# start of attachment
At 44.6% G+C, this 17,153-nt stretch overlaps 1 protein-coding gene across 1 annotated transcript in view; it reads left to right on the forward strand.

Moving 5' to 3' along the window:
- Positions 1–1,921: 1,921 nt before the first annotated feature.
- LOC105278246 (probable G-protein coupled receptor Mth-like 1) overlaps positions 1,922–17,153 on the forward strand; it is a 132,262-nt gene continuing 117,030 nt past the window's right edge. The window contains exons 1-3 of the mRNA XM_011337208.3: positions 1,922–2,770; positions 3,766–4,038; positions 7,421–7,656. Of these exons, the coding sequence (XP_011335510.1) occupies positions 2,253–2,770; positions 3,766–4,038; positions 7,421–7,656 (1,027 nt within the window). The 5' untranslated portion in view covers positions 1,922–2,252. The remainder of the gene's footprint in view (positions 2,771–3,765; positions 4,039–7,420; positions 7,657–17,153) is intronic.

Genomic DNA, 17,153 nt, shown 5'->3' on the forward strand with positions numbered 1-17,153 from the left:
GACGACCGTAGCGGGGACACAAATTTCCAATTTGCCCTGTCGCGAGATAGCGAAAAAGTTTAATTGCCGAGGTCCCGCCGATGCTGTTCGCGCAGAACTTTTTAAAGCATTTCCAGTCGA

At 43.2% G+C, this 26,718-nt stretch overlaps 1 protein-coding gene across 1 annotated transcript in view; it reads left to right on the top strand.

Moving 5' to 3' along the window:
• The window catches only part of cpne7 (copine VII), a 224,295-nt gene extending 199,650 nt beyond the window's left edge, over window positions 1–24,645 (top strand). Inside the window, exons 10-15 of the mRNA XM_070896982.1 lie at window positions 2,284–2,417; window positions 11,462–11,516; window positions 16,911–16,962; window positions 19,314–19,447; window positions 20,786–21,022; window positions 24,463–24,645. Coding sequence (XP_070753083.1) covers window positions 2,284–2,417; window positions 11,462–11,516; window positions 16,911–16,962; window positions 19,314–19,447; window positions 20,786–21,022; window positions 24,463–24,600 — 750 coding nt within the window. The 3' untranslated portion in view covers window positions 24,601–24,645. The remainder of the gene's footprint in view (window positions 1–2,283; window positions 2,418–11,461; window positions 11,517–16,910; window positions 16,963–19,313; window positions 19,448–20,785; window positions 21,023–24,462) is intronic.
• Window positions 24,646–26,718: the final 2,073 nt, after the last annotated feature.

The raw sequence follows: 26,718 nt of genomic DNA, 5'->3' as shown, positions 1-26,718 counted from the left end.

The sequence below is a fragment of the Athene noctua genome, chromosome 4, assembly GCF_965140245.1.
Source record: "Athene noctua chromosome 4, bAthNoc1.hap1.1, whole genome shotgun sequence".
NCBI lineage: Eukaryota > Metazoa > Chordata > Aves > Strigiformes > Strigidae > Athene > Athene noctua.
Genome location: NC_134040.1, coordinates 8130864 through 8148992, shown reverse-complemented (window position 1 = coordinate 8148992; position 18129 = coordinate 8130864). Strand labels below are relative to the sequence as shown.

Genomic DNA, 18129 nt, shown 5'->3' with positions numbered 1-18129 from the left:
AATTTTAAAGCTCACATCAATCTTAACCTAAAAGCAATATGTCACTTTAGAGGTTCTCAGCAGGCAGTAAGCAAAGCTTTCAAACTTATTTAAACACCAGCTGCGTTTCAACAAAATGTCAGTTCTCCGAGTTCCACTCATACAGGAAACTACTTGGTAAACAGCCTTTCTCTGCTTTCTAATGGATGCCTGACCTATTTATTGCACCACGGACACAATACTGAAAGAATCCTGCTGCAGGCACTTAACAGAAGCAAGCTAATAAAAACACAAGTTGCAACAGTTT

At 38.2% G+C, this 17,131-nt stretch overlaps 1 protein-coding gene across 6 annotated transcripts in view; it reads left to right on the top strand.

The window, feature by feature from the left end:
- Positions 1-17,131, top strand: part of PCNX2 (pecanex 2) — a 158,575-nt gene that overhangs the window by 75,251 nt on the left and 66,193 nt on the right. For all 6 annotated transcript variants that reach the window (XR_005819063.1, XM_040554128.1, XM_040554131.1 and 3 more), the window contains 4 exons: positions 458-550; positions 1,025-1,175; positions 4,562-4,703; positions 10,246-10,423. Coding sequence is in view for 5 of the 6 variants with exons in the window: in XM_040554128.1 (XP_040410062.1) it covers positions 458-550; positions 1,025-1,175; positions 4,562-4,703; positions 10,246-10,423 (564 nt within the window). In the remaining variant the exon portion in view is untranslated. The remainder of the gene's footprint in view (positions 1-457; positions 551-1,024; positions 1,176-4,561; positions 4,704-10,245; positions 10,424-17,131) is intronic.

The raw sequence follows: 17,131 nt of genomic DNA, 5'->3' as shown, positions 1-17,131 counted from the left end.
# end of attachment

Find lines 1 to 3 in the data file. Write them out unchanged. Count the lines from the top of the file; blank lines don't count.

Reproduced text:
At 44.6% G+C, this 17,153-nt stretch overlaps 1 protein-coding gene across 1 annotated transcript in view; it reads left to right on the forward strand.

Moving 5' to 3' along the window:
- Positions 1–1,921: 1,921 nt before the first annotated feature.